++He considered himself a heterosexual transvestite.
++He had a fetish for angora sweaters.
++Wood fought in the Second World War and participated in the Battle of Guadalcanal...while wearing women's underwear and brassieres (he didn't fear death; his only fear was that people would discover his secret).
++He was missing his top four front teeth and had a disfigured leg.
++Upon returning from the Second World War, Wood joined a freak show. He played the role of the Bearded Lady.
++Glen Or Glenda and Plan 9 have both been remade into porn films (Glen & Glenda and Plan 69 From Outer Space).
++In 1996, Reverend Steve Galindo founded the Church of Ed Wood. There are over 3500 baptized followers in Sacramento, California, where it was established. Worshippers refer to themselves as Woodites and celebrate Woodmas on October 10th (Wood's birthday).
++In 1998, the film I Woke Up Early the Day I Died was released. It was based on a Wood script. The film starred Billy Zane and Christina Ricci.
++The University of Southern California hosts an annual Ed Wood Film Festival.
"Nightmare of Ecstasy: The Life and Art of Edward D. Wood, Jr."
By: Rudolph Grey
Saturday, March 20, 2010
DIRECTED BY: Tim Burton
STARRING: Johnny Depp, Mia Wasikowska Helena Bonham Carter and Crispin Glover
Despite it's huge haul at the box office, one of the most anticipated films of 2010 is also one of its biggest duds.
Tim Burton's disappointingly dull re-imagining of the famous Lewis Carroll story, Alice in Wonderland suffers from extreme bouts of boredom and poor script pacing.
Alice (Aussie newcomer Mia Wasikowska) is much older, but none the wiser, in Burton's Wonderland sequel. Now nineteen years old and expected to marry, Alice once again falls down that crazy rabbit hole and into a world fantasy and violence. She can't recall her first time spent in Wonderland as a child and brushes off her current adventures as nothing more than an outlandish dream. Along the way she reunites with old friends, specifically the Mad Hatter (Johnny Depp), who informs her that the Red Queen (Helena Bonham Carter) leaves behind destruction and death wherever she goes. Alice is expected to slay a dragon (?!) and help the White Queen (Anne Hathaway) regain the throne she lost to the Red Queen after an epic battle.
Despite everything just mentioned, there actually isn't any discernible plot. Burton and his screenwriters have taken bits and pieces from both of Carroll's books and strung them together into little vignettes which amount to nothing of any significance. Alice still takes a drink from a bottle and grows in size. She still meets up with the Mad Hatter in the midst of a tea party. But why replay these scenes if this film is to be treated as a sequel? Despite the subplots of having to slay a dragon and aide the White Queen, Alice in Wonderland does very little during its two hour running time. The pace is so leisurely that it quickly becomes boring; something is never recovers from.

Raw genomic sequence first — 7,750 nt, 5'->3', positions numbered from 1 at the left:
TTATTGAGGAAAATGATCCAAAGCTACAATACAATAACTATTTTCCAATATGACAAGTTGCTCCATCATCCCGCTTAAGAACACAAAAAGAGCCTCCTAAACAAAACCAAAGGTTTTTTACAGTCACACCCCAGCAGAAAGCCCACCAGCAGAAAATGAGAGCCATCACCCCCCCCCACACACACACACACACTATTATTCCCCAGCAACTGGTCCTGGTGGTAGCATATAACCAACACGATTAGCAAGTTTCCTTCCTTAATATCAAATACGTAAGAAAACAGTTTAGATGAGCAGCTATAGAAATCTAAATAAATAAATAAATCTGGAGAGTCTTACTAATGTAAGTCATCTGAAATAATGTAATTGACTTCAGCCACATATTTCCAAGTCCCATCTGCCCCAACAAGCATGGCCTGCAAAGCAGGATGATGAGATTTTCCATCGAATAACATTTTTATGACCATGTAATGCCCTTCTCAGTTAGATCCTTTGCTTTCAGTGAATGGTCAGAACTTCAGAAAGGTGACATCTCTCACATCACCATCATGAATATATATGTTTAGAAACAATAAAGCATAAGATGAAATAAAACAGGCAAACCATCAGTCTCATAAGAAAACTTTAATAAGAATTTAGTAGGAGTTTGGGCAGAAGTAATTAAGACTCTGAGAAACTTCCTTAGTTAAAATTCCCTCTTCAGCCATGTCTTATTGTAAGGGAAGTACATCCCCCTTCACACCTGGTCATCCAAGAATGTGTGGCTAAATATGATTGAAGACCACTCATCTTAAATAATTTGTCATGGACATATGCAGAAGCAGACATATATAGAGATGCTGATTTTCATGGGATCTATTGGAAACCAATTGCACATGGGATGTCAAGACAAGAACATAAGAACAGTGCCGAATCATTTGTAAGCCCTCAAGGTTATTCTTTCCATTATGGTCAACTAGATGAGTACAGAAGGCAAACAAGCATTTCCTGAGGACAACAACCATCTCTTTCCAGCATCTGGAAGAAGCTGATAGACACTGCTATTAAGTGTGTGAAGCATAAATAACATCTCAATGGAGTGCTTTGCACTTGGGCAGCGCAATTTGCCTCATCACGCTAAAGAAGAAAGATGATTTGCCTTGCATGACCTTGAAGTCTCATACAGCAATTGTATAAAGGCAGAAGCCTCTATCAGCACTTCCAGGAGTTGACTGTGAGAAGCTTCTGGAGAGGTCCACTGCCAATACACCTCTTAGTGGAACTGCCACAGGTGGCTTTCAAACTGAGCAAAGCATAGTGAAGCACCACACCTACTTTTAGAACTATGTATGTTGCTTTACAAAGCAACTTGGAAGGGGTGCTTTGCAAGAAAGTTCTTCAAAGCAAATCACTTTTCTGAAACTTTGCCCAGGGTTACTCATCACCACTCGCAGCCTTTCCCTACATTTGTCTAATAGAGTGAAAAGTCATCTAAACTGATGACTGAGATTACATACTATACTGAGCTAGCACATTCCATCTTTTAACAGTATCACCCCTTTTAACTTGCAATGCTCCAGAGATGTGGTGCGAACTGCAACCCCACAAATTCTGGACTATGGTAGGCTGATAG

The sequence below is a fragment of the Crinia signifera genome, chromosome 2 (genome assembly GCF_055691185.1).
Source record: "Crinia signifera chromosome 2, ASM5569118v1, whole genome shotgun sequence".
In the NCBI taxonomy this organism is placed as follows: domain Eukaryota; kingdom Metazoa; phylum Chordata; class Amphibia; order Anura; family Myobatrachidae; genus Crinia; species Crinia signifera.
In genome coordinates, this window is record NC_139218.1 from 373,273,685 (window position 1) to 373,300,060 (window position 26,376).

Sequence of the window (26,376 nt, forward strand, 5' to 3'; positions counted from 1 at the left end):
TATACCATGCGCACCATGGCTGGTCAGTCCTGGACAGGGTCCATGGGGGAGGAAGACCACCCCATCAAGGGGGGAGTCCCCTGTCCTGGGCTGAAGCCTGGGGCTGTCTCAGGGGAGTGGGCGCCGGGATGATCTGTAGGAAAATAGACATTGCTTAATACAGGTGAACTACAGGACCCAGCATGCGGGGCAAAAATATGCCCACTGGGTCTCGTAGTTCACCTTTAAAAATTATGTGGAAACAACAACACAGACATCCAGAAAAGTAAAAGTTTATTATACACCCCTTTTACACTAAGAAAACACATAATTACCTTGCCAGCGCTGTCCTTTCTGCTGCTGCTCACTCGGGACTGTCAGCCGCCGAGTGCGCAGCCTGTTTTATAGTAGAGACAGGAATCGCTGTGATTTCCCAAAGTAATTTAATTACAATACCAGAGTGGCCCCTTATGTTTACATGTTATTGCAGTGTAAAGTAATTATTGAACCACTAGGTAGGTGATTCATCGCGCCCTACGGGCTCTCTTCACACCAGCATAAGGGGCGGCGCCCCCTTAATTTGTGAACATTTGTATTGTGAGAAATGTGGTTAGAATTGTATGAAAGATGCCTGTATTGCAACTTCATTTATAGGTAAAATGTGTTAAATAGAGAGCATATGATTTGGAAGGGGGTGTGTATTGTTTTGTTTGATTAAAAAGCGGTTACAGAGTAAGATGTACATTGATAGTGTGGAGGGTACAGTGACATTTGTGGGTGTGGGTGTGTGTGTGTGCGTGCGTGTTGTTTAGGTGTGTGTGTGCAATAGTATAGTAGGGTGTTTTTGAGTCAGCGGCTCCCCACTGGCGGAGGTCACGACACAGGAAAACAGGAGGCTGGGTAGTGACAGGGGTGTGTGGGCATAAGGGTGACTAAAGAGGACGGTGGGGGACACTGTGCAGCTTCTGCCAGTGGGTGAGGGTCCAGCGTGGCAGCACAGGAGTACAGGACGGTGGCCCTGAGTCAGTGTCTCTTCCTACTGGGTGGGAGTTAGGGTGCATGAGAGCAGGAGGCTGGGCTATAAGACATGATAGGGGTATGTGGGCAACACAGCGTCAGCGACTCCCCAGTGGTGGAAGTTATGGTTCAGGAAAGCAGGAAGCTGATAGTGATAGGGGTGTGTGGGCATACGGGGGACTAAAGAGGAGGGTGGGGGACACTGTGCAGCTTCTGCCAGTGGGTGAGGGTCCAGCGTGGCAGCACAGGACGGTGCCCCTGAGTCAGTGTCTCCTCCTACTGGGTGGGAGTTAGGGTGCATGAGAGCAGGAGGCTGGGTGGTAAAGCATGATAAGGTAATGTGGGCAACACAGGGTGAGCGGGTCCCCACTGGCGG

The much ballyhooed 3D amounts to nothing. Unlike James Cameron's Avatar, which made full use of its CGI and 3D technology, Alice in Wonderland pales in comparison. The 3D effects are so poorly utilized it's easy to forget you aren't just watching it in normal 2D.
Tim Burton's lavish sets (often inspired by his love for the German Expressionist films of the 1920's) are lacking due to the largely CGI-created visuals. The unique visual style Burton so often brings to his modern fables is missing here. Instead of dark, ominous corridors (Sweeney Todd: The Demon Barber of Fleet Street), structurally inept houses (Beetlejuice) and dark, threatening skies (Batman, Sleepy Hollow), we get a computer-animated world that bears no resemblance to the Burton films we know and love. One of the charms of Burton's films are his set designs and the fact that he rarely relies heavily on CGI. Too much green screen and so few actual props and sets makes for an unimaginative and an un-Burtonesque film.
Burton excels at bringing out the humanity in every quirk and weirdo in his films. Alice in Wonderland is full of these types of characters. What Wonderland lacked, more than anything, was that human touch that Burton so charmingly brought to life with his unique characters in Beetlejuice, Edward Scissorhands and Ed Wood.
As Alice, Wasikowska is a bore. There is no reason to root for Alice or to even worry about her character's fate. She moves through each scene in a charming blue dress, with little to do or say. Granted, the script gave Wasikowska little to work with, however, she wasn't able to rise above the drudge and create a feisty heroine. Johnny Depp's Mad Hatter is given little to do. It's as though Burton decided to rely solely on giving Mad Hatter a strange costume and CGI-enlargened eyes; as though that would be enough to make everyone rave about Depp and the film. It would have been more effective had Burton and Depp conspired to make Mad Hatter a genuinely unhinged character; someone who wanted to help Alice while also making sure that his Wonderland maintained an air of lunacy. It seemed as though Depp was just going through the motions. Three excellent British actors (Stephen Fry as the Cheshire Cat, Michael Sheen as the White Rabbit and Alan Rickman as the Blue Caterpillar)are all wasted in small speaking roles that are given such a tiny amount of screen time that their roles are rendered pointless.